(Co-Authored by Lakshmi Venkataraman, 5th year, NALSAR.)
“The question is not, “Can they reason?” nor, “Can they talk?” but “Can they suffer?”
– Jeremy Bentham
Is morality subjective? Yes. Yet, there are certain acts or behaviours that are deemed objectively morally unjustifiable by most societies today, such as killing, torturing, enslaving, etc., – even if they were common earlier. Civilized societies today do not permit them, except in some limited situations where they are (controversially) allowed by law.
At several points in history, there has been conflict stemming from discrimination based on artificial, arbitrary distinctions created by people between people. Men (even now?) thought that they were superior to women, whites thought that they could own blacks, Hindu Brahmins oppressed dalits – all on the artificial and morally unjustifiable grounds of sex, race and caste. Revolts and rebellions by the oppressed characterized the breakdown of this hierarchy over several decades, from slavery to patriarchy, but sadly, most of this oppression continues till date.
Why do we regard racism, sexism, casteism or similar forms of oppression as morally unjustifiable? I think we can all agree that a 50 year old, Mensa IQ, woman scientist who is funny and kind, is different in several ways from a 25 year old, serious and brooding male journalist – in gender, age, capabilities, intelligence and personality. So they are in fact, not equal. The statement then that ‘all human beings are equal’ is not trying to force on us the understanding that they are actually equals in every respect. It is not a descriptive statement of their equality in fact – rather it is a normative or prescriptive statement of how things ought to be. Instead, the statement (which is reflected in our national and international laws) is based on the understanding that regardless of differences in gender, race, age, ability, class, caste, etc., all human beings ought to be treated equally. This is precisely why opposition to racism, sexism and other similar forms of oppression cannot and should not be based on any kind of factual equality. As prominent philosopher Peter Singer put it, “Equality is a moral idea, not an assertion of fact”.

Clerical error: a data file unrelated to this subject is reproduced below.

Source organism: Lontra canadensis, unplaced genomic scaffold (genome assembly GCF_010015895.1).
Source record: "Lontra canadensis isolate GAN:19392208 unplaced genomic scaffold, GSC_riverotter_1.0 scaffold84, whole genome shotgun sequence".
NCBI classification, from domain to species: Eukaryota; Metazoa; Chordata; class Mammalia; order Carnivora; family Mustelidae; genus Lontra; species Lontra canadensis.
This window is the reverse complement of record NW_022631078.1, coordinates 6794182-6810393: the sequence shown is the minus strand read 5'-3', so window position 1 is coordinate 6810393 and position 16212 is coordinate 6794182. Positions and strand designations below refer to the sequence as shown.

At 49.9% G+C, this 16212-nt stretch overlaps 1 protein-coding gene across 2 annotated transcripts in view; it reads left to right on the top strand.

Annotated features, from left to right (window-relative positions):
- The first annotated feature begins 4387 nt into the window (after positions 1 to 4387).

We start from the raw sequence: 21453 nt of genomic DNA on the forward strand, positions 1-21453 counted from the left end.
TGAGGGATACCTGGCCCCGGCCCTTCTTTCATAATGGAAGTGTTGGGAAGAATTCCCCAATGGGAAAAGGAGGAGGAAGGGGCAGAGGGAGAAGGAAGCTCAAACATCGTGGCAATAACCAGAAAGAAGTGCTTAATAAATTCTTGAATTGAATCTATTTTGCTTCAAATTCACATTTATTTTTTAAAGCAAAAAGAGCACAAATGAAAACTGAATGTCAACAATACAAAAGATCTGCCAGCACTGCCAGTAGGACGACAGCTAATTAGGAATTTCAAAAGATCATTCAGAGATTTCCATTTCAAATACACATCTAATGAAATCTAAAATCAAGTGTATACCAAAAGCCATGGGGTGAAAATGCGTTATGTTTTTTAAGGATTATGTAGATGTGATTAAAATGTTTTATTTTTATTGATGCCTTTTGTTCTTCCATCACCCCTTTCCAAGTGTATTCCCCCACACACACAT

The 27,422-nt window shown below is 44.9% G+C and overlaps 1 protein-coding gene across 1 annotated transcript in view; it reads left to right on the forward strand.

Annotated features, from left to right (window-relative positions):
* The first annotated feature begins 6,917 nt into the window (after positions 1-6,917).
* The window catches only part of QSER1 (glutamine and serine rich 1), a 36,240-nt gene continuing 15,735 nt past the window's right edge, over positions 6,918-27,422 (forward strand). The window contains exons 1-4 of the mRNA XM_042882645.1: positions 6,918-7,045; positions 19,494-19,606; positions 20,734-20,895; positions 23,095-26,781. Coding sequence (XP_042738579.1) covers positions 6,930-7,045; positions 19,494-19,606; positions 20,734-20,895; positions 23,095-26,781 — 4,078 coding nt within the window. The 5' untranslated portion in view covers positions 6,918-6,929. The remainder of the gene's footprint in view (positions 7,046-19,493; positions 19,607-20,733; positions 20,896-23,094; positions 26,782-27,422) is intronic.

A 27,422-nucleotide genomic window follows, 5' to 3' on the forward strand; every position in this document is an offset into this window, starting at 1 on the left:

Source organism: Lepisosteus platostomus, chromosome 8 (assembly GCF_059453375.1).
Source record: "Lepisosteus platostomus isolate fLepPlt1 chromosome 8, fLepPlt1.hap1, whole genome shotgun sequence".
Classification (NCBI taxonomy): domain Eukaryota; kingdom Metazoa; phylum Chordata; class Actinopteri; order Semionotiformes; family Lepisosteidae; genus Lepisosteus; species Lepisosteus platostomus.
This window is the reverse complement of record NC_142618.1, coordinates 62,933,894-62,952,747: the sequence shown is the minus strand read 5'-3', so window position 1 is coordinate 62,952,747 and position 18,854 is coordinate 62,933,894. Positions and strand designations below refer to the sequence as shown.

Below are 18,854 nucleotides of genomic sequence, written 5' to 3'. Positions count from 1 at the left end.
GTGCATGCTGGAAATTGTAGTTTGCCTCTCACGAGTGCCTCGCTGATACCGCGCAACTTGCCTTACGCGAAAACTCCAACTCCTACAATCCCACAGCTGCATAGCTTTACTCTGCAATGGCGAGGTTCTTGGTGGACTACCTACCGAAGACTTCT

Equality does not require equal or identical treatment; it requires equal consideration of interests. What this equality of consideration of interests will lead to will depend on the nature of beings in question and their respective interests. A being has a right to something, if it has an interest in that. A baby has an interest in not being killed or suffocated to death, and therefore has a right not to be killed or suffocated. A pig similarly, has an interest in living and not being tortured, and hence ought to have the right not to be killed or tortured. No one is asking for the pig to have voting or driving rights, as it has no interest in such activities. No one is similarly asking for the right of a stone not to be tortured, as it does not have an interest in not being tortured.
Equal consideration, for different beings’ interests, will thus lead to different treatment and rights. To not extend the principle of equal consideration to animals, is to partake in a morally unjustifiable form of discrimination – speciesism. As Singer said, “A prejudice or attitude of bias in favour of the interest of members of one’s own species and against those of members of another species, is called speciesism.”
Let’s consider animals now. Why do we treat them as inferiors? Why are we proponents and supporters of speciesism? We say that their cognitive functions are not as developed – that they can’t think or innovate like us, that they don’t experience a wide range of emotions, that they can’t communicate like us, etc. Are such abilities morally relevant for not extending equal consideration of interests to animals?
Singer opined that the “pre-requisite for having the right to equal consideration is a capacity for suffering”. If we are to speak of equal consideration of interests in a meaningful way, the being must have the capacity to feel pain or suffering – in other words, it must be sentient. Thus, the moral baseline for extending equal consideration of interests to animals is sentience, and sentience alone. It ought not to be based on arbitrary criteria such as cognitive capabilities, intelligence, emotional diversity, etc. If a higher degree of intelligence would not be a morally justifiable criterion for one human to kill, enslave or torture other humans, how is it morally justifiable for humans to do so to animals? It is because the speciesist bias is so engrained in each of us individually, as well as at the societal level – in the form of institutionalized animal exploitation – that we continue to do so to billions of animals.